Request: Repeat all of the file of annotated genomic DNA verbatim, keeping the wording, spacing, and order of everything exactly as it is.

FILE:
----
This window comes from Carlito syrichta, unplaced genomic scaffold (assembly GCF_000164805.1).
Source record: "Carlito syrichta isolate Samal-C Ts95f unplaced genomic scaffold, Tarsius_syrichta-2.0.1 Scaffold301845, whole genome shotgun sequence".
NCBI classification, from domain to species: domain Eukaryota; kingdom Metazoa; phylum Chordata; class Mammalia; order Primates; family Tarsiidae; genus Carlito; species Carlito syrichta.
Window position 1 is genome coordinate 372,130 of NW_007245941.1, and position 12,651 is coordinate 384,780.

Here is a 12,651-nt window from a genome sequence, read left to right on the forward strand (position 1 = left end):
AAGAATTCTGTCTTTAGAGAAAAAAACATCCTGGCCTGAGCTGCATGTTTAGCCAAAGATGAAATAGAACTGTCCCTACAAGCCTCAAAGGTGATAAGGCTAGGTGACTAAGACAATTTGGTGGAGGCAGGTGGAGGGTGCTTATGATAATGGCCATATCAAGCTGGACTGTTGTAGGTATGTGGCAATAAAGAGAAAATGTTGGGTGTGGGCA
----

This window comes from Carlito syrichta, unplaced genomic scaffold (assembly GCF_000164805.1).
Source record: "Carlito syrichta isolate Samal-C Ts95f unplaced genomic scaffold, Tarsius_syrichta-2.0.1 Scaffold301845, whole genome shotgun sequence".
NCBI classification, from domain to species: domain Eukaryota; kingdom Metazoa; phylum Chordata; class Mammalia; order Primates; family Tarsiidae; genus Carlito; species Carlito syrichta.
Window position 1 is genome coordinate 372,130 of NW_007245941.1, and position 12,651 is coordinate 384,780.

Here is a 12,651-nt window from a genome sequence, read left to right on the forward strand (position 1 = left end):
AAGAATTCTGTCTTTAGAGAAAAAAACATCCTGGCCTGAGCTGCATGTTTAGCCAAAGATGAAATAGAACTGTCCCTACAAGCCTCAAAGGTGATAAGGCTAGGTGACTAAGACAATTTGGTGGAGGCAGGTGGAGGGTGCTTATGATAATGGCCATATCAAGCTGGACTGTTGTAGGTATGTGGCAATAAAGAGAAAATGTTGGGTGTGGGCA